Importance: Depression is a common disorder that may go untreated or receive suboptimal care in primary care settings. Computer-assisted cognitive behavior therapy (CCBT) has been proposed as a method for improving access to effective psychotherapy, reducing cost, and increasing the convenience and efficiency of treatment for depression.
Objectives: To evaluate whether clinician-supported CCBT is more effective than treatment as usual (TAU) in primary care patients with depression and to examine the feasibility and implementation of CCBT in a primary care population with substantial numbers of patients with low income, limited internet access, and low levels of educational attainment.
Design, setting, and participants: This randomized clinical trial included adult primary care patients from clinical practices at the University of Louisville who scored 10 or greater on the Patient Health Questionnaire-9 (PHQ-9) and were randomly assigned to CCBT or TAU for 12 weeks of active treatment. Follow-up assessments were conducted 3 and 6 months after treatment completion. Enrollment occurred from June 24, 2016, to May 13, 2019. The last follow-up assessment was conducted on January 30, 2020.
Interventions: CCBT included use of the 9-lesson computer program Good Days Ahead, along with as many as 12 weekly telephonic support sessions of approximately 20 minutes with a master's level therapist, in addition to TAU, which consisted of the standard clinical management procedures at the primary care sites. TAU was uncontrolled, but use of antidepressants and psychotherapy other than CCBT was recorded.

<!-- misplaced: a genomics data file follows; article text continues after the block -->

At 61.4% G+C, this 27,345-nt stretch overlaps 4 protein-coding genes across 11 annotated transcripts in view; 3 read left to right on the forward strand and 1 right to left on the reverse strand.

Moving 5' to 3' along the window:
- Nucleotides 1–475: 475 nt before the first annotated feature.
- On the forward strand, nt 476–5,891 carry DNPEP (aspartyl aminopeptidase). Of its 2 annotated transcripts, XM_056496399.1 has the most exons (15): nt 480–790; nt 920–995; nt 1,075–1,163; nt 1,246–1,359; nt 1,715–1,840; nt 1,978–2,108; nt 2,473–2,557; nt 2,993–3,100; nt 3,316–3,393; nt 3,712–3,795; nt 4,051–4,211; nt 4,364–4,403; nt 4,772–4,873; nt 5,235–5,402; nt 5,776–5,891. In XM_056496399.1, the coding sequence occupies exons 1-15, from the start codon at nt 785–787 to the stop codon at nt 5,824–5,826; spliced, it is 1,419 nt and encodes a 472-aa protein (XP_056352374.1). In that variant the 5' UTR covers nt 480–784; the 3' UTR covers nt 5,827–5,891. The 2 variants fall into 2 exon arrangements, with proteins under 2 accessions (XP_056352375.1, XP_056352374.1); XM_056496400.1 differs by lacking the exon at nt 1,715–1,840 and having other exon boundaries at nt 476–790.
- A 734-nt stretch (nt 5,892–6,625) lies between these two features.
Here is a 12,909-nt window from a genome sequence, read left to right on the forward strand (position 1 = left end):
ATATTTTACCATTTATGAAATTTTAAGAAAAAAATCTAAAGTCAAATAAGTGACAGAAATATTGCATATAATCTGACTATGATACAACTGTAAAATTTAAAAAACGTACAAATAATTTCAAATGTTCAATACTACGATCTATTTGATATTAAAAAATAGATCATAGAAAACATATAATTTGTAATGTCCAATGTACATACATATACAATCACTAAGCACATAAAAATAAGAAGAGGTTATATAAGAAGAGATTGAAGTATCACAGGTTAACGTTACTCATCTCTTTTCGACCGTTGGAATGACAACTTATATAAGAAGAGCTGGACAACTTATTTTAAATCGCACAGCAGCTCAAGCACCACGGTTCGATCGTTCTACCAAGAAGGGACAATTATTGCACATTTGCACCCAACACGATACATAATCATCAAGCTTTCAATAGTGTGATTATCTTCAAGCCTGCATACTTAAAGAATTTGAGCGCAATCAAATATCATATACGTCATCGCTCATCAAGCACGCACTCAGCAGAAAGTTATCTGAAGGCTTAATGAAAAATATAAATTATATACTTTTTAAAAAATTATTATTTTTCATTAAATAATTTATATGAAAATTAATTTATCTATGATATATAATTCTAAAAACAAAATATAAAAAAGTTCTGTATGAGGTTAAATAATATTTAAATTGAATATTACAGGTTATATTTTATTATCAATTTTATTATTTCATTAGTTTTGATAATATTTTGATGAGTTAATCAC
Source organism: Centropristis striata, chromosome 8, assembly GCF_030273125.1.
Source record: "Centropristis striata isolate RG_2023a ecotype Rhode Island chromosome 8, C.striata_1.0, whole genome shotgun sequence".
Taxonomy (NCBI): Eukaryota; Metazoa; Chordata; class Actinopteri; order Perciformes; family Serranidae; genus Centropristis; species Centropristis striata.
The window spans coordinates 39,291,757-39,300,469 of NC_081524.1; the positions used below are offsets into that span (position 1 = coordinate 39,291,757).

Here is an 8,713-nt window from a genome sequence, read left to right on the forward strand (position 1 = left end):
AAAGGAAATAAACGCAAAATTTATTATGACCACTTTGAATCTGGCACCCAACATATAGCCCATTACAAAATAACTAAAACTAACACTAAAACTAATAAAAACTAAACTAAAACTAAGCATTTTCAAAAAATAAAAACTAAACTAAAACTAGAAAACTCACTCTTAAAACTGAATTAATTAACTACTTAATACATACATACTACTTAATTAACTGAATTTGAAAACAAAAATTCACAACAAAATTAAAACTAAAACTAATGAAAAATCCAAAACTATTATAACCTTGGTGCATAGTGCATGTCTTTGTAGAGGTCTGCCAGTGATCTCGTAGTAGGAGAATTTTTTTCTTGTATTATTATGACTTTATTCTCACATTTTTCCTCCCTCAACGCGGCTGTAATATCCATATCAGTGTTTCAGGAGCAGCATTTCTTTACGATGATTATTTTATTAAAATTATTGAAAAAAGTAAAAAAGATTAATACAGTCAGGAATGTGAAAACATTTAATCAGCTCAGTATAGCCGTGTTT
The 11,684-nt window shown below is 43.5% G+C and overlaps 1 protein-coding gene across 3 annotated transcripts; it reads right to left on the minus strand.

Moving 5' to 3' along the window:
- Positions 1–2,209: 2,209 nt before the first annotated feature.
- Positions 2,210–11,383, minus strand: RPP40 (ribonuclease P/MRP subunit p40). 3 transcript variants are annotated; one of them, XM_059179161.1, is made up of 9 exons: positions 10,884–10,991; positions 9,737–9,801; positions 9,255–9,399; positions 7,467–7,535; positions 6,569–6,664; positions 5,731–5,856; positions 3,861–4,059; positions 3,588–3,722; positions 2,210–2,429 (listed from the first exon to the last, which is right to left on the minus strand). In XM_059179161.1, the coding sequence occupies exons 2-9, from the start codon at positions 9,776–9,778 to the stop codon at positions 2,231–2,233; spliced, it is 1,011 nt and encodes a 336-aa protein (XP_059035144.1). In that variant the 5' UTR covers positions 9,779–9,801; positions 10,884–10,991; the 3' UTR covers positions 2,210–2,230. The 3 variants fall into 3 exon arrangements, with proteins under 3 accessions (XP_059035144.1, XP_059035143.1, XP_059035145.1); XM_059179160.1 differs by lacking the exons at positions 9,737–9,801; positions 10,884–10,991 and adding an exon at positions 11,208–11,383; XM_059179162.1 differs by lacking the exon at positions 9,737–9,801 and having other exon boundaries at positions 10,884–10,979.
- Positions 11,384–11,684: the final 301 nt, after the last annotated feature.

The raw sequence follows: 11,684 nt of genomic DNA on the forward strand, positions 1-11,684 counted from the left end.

Main outcomes and measures: The primary outcome measure (PHQ-9) and secondary outcome measures (Automatic Thoughts Questionnaire for negative cognitions, Generalized Anxiety Disorder-7, and the Satisfaction with Life Scale for quality of life) were administered at baseline, 12 weeks, and 3 and 6 months after treatment completion. Satisfaction with treatment was assessed with the Client Satisfaction Questionnaire-8.
Results: The sample of 175 patients was predominately female (147 of 174 [84.5%]) and had a high proportion of individuals who identified as racial and ethnic minority groups (African American, 44 of 162 patients who reported [27.2%]; American Indian or Alaska Native, 2 [1.2%]; Hispanic, 4 [2.5%]; multiracial, 14 [8.6%]). An annual income of less than $30 000 was reported by 88 of 143 patients (61.5%). Overall, 95 patients (54.3%) were randomly assigned to CCBT and 80 (45.7%) to TAU. Dropout rates were 22.1% for CCBT (21 patients) and 30.0% for TAU (24 patients). An intent-to-treat analysis found that CCBT led to significantly greater improvement in PHQ-9 scores than TAU at posttreatment (mean difference, -2.5; 95% CI, -4.5 to -0.8; P = .005) and 3 month (mean difference, -2.3; 95% CI, -4.5 to -0.8; P = .006) and 6 month (mean difference, -3.2; 95% CI, -4.5 to -0.8; P = .007) follow-up points. Posttreatment response and remission rates were also significantly higher for CCBT (response, 58.4% [95% CI, 46.4-70.4%]; remission, 27.3% [95% CI, 16.4%-38.2%]) than TAU (response, 33.1% [95% CI, 20.7%-45.5%]; remission, 12.0% [95% CI, 3.3%- 20.7%]).
Conclusions and relevance: In this randomized clinical trial, CCBT was found to have significantly greater effects on depressive symptoms than TAU in primary care patients with depression. Because the study population included people with lower income and lack of internet access who typically have been underrepresented or not included in earlier investigations of CCBT, results suggest that this form of treatment can be acceptable and useful in diverse primary care settings. Additional studies with larger samples are needed to address implementation procedures that could enhance the effectiveness of CCBT and to examine potential factors associated with treatment outcome.
Trial registration: ClinicalTrials.gov Identifier: NCT02700009.